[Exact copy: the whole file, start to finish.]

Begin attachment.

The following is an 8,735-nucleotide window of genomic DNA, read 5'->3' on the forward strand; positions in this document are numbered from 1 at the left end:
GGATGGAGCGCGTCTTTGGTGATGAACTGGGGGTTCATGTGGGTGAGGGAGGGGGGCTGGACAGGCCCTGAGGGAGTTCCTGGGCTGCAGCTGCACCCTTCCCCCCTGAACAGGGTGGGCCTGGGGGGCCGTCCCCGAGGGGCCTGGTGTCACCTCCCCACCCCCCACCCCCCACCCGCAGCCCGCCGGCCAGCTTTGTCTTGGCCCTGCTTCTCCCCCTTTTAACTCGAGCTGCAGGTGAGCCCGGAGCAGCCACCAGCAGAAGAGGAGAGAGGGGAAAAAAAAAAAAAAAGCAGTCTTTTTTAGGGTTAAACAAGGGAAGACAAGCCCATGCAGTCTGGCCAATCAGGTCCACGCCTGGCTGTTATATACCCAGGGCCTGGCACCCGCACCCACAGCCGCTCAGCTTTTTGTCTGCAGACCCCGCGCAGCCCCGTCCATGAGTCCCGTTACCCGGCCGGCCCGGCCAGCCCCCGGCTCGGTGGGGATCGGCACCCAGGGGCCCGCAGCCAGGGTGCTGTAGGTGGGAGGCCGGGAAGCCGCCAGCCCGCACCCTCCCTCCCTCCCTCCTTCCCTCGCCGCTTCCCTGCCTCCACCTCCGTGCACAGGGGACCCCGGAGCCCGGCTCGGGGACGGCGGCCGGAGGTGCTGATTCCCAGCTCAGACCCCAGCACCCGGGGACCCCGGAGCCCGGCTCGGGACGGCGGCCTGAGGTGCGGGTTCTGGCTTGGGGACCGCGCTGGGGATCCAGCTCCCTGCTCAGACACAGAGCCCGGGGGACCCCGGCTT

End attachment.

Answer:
The following is an 8,735-nucleotide window of genomic DNA, read 5'->3' on the forward strand; positions in this document are numbered from 1 at the left end:
GGATGGAGCGCGTCTTTGGTGATGAACTGGGGGTTCATGTGGGTGAGGGAGGGGGGCTGGACAGGCCCTGAGGGAGTTCCTGGGCTGCAGCTGCACCCTTCCCCCCTGAACAGGGTGGGCCTGGGGGGCCGTCCCCGAGGGGCCTGGTGTCACCTCCCCACCCCCCACCCCCCACCCGCAGCCCGCCGGCCAGCTTTGTCTTGGCCCTGCTTCTCCCCCTTTTAACTCGAGCTGCAGGTGAGCCCGGAGCAGCCACCAGCAGAAGAGGAGAGAGGGGAAAAAAAAAAAAAAAGCAGTCTTTTTTAGGGTTAAACAAGGGAAGACAAGCCCATGCAGTCTGGCCAATCAGGTCCACGCCTGGCTGTTATATACCCAGGGCCTGGCACCCGCACCCACAGCCGCTCAGCTTTTTGTCTGCAGACCCCGCGCAGCCCCGTCCATGAGTCCCGTTACCCGGCCGGCCCGGCCAGCCCCCGGCTCGGTGGGGATCGGCACCCAGGGGCCCGCAGCCAGGGTGCTGTAGGTGGGAGGCCGGGAAGCCGCCAGCCCGCACCCTCCCTCCCTCCCTCCTTCCCTCGCCGCTTCCCTGCCTCCACCTCCGTGCACAGGGGACCCCGGAGCCCGGCTCGGGGACGGCGGCCGGAGGTGCTGATTCCCAGCTCAGACCCCAGCACCCGGGGACCCCGGAGCCCGGCTCGGGACGGCGGCCTGAGGTGCGGGTTCTGGCTTGGGGACCGCGCTGGGGATCCAGCTCCCTGCTCAGACACAGAGCCCGGGGGACCCCGGCTT